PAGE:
House Republicans Vote to Overturn Biden’s Student Loan Bailout

By Casey Harper (The Center Square)

House Republicans voted 218-203 Wednesday to overturn President Joe Biden’s student loan forgiveness even as the U.S. The Supreme Court considers the legality of the measure.

Rep. Bob Good, R-Va., led the effort to overturn Biden’s loan cancelation via the Congressional Review Act, a provision that allows Congress to overturn recently enacted federal rules. The Government Accountability Office recently said that the student loan rule fell within Congress’ authority to overturn under the CRA.

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“President Biden’s student loan transfer scheme shifts hundreds of billions of dollars of payments from student loan borrowers onto the backs of the American people,” Good told The Center Square. “I am proud to lead the fight against President Biden’s reckless, unilateral, and unauthorized action that would unfairly penalize those who worked hard to pay off their loans or who never took them out in the first place. I am pleased that my Republican colleagues overwhelmingly supported my legislation on the House Floor this week.”

Biden announced last year his administration would “forgive” $10,000 in federal student loan debt for those making less than $125,000 per year. For Pell Grant recipients, the debt cancelation would total $20,000, and the plan would allow debtors to to cap repayment of their loans at 5% of their income.

“Whether you want it or not—and you don’t—thanks to Biden’s student loan bailout every man, woman, and child in America will be taxed $3,527 to foot the bill for someone else’s debt,” Rep. Aaron Bean, R-Fla., said Wednesday.

The U.S. Congressional Budget Office estimated the provision would cost taxpayers about $400 billion.

Committee for a Responsible Federal Budget Senior Vice President and Senior Policy Director Marc Goldwein testified before Congress in March, raising the alarm about runaway federal spending, inflation, and the rise of the national debt.

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“Unfortunately, the Administration’s policies have contributed to this inflation and cancellation could further exacerbate inflationary pressures if allowed by the Supreme Court to go forward,” Goldwein testified before the House Subcommittee on Higher Education and Workforce Development. “This in turn puts more pressure on the Federal Reserve to raise interest rates, which disrupts the financial, housing, and labor markets and risks pushing the economy into a recession.”

Biden has defended his plan, saying it is helping Americans struggling to pay back their debt. Student loans have been deferred several times because of the COVID-19 pandemic, first by former President Donald Trump and then by Biden. The House bill would also put an end to that delay and restart repayments for borrowers.

Critics of Biden’s plan say it unfairly punishes poorer Americans who could not afford to go to college, forcing them to subsidize wealthier Americans with degrees and more earning potential.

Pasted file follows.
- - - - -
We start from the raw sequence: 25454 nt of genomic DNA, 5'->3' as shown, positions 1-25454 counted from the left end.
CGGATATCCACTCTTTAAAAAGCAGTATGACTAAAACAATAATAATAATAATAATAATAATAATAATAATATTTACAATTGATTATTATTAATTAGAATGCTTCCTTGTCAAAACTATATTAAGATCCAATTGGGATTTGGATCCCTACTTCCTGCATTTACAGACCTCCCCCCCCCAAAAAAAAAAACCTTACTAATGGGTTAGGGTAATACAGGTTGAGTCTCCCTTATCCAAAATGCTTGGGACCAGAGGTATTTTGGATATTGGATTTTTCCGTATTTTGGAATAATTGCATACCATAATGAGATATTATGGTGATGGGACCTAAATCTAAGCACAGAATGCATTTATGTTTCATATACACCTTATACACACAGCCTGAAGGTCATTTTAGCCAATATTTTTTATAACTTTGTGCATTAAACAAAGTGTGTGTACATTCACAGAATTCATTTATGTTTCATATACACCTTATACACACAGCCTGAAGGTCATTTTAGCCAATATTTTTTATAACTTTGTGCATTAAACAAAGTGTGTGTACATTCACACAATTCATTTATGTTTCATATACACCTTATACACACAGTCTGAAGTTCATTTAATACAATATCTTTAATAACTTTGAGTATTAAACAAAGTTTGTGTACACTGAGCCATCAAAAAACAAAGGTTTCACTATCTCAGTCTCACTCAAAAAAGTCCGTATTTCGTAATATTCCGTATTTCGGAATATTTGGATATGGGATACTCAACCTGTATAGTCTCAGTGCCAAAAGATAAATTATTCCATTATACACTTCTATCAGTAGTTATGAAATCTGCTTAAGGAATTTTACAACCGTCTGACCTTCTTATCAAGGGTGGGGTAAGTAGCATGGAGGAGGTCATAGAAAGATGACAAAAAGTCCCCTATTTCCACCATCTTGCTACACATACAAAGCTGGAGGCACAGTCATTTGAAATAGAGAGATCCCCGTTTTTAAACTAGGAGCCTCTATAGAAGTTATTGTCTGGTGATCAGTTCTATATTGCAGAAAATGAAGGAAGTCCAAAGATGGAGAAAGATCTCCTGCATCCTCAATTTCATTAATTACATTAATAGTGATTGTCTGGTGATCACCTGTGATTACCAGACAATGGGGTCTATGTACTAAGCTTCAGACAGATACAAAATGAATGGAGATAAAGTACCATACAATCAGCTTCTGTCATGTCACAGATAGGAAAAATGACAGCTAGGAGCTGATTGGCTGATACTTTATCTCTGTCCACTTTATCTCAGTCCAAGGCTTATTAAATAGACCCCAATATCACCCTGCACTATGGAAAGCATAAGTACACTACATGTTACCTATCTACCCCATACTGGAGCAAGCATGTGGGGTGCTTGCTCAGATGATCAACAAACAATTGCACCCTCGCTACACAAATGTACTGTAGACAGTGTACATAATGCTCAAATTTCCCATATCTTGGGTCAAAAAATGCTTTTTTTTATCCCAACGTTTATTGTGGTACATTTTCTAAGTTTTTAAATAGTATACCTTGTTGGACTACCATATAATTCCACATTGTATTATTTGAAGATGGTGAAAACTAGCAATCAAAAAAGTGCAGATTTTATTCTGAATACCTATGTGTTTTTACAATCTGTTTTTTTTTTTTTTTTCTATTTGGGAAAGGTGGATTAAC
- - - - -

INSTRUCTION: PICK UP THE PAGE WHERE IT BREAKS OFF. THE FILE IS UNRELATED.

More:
“President Biden is not forgiving debt, he is shifting the burden of student loans off of the borrowers who willingly took on their debt and placing it onto those who chose to not go to college or already fulfilled their commitment to pay off their loans,” Sen. Bill Cassidy, R-La., said after introducing the Joint Resolution of Disapproval earlier this year in conjunction with Good.

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“It is extremely unfair to punish these Americans, forcing them to pay the bill for these irresponsible and unfair student loan schemes,” he added.

Whether the measure can get traction in the Senate, especially before the Supreme Court issues their ruling, is unlikely. A favorable court ruling, though, could push the issue for some Senate Republicans in particular.

Biden has made clear he opposes the House’s move to overturn his Department of Education rule, meaning it would almost certainly be vetoed.

The Supreme Court is expected to issue a ruling on the debt forgiveness in the coming weeks.

Syndicated with permission from The Center Square.

The Center Square

View Comments

  • Okay, let's start with clearing up a confusion here. Pell Grants produce NO debt, they are grants, not loans. Otherwise, they would be called Pell Loans.

    Now, let me preface my comments with the fact that I consider myself a Republican. That being said, I do not oppose the concept that the tax payers should be paying for the education of our youth, however, there should be a Quid Pro Quo here. I am willing to contribute to the payment of student debt, but they, upon graduation or leaving school, should be responsible for paying my mortgage and car payment for as many years as they acquired free education.

    Sounds fair to me.

  • pay it back like everyone else had to
    and many who paid it back had to adjust their spending to make the payments
    so do like all have and all future ones and pay it back
    we all had to adjust our lives during the pandemic

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